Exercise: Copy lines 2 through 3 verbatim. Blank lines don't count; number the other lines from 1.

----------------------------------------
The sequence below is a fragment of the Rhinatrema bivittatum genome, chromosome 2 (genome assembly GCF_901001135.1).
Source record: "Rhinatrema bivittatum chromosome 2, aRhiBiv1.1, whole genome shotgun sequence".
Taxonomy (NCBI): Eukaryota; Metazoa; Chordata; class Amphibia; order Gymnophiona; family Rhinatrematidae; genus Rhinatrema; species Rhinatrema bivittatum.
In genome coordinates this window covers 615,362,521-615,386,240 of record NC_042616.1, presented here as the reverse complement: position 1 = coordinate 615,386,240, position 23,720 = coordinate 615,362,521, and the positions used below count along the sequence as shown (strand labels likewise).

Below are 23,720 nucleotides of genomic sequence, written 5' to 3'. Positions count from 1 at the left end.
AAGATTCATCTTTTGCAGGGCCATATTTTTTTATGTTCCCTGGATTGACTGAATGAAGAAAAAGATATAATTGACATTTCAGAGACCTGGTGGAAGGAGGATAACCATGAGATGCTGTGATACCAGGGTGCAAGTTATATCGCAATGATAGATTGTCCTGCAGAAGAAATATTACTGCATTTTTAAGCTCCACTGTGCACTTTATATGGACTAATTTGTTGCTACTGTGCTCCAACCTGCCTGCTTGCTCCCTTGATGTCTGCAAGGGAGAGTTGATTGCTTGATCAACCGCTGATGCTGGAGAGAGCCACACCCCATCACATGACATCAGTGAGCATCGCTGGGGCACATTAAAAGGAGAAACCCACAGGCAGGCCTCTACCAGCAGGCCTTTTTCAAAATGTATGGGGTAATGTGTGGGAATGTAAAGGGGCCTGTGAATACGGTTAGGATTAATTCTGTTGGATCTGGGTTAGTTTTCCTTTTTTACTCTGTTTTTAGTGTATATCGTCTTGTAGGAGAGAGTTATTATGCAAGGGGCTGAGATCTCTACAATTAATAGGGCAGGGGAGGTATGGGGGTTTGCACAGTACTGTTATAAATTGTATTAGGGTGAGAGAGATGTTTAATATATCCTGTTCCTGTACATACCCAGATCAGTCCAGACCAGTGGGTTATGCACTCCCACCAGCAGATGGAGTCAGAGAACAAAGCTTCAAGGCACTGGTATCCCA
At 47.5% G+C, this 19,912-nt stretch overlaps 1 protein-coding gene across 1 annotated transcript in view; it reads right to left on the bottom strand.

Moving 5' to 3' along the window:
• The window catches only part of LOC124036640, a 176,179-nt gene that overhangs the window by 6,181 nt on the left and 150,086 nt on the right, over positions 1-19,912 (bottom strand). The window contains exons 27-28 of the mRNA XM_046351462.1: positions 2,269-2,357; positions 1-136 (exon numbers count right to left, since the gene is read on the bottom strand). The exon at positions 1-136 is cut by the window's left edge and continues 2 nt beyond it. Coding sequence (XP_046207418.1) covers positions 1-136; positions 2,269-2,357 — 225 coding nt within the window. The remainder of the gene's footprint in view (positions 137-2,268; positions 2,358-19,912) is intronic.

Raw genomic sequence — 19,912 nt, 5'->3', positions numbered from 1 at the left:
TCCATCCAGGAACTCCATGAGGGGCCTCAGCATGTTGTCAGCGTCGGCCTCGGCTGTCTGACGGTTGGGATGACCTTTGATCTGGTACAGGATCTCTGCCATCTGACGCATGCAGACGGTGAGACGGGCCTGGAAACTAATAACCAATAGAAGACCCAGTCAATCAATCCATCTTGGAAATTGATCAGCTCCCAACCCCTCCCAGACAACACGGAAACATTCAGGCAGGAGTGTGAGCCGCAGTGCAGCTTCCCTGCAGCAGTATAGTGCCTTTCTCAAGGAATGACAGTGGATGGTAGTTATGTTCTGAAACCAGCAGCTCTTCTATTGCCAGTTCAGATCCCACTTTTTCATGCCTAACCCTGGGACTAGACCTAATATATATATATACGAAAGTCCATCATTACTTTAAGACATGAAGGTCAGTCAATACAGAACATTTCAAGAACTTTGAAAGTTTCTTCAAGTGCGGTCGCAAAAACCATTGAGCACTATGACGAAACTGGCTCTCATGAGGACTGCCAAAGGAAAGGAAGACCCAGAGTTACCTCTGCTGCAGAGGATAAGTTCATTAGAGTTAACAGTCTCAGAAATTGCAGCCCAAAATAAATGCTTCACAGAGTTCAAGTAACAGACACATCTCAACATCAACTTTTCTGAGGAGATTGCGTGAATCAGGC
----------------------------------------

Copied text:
Source record: "Rhinatrema bivittatum chromosome 2, aRhiBiv1.1, whole genome shotgun sequence".
Taxonomy (NCBI): Eukaryota; Metazoa; Chordata; class Amphibia; order Gymnophiona; family Rhinatrematidae; genus Rhinatrema; species Rhinatrema bivittatum.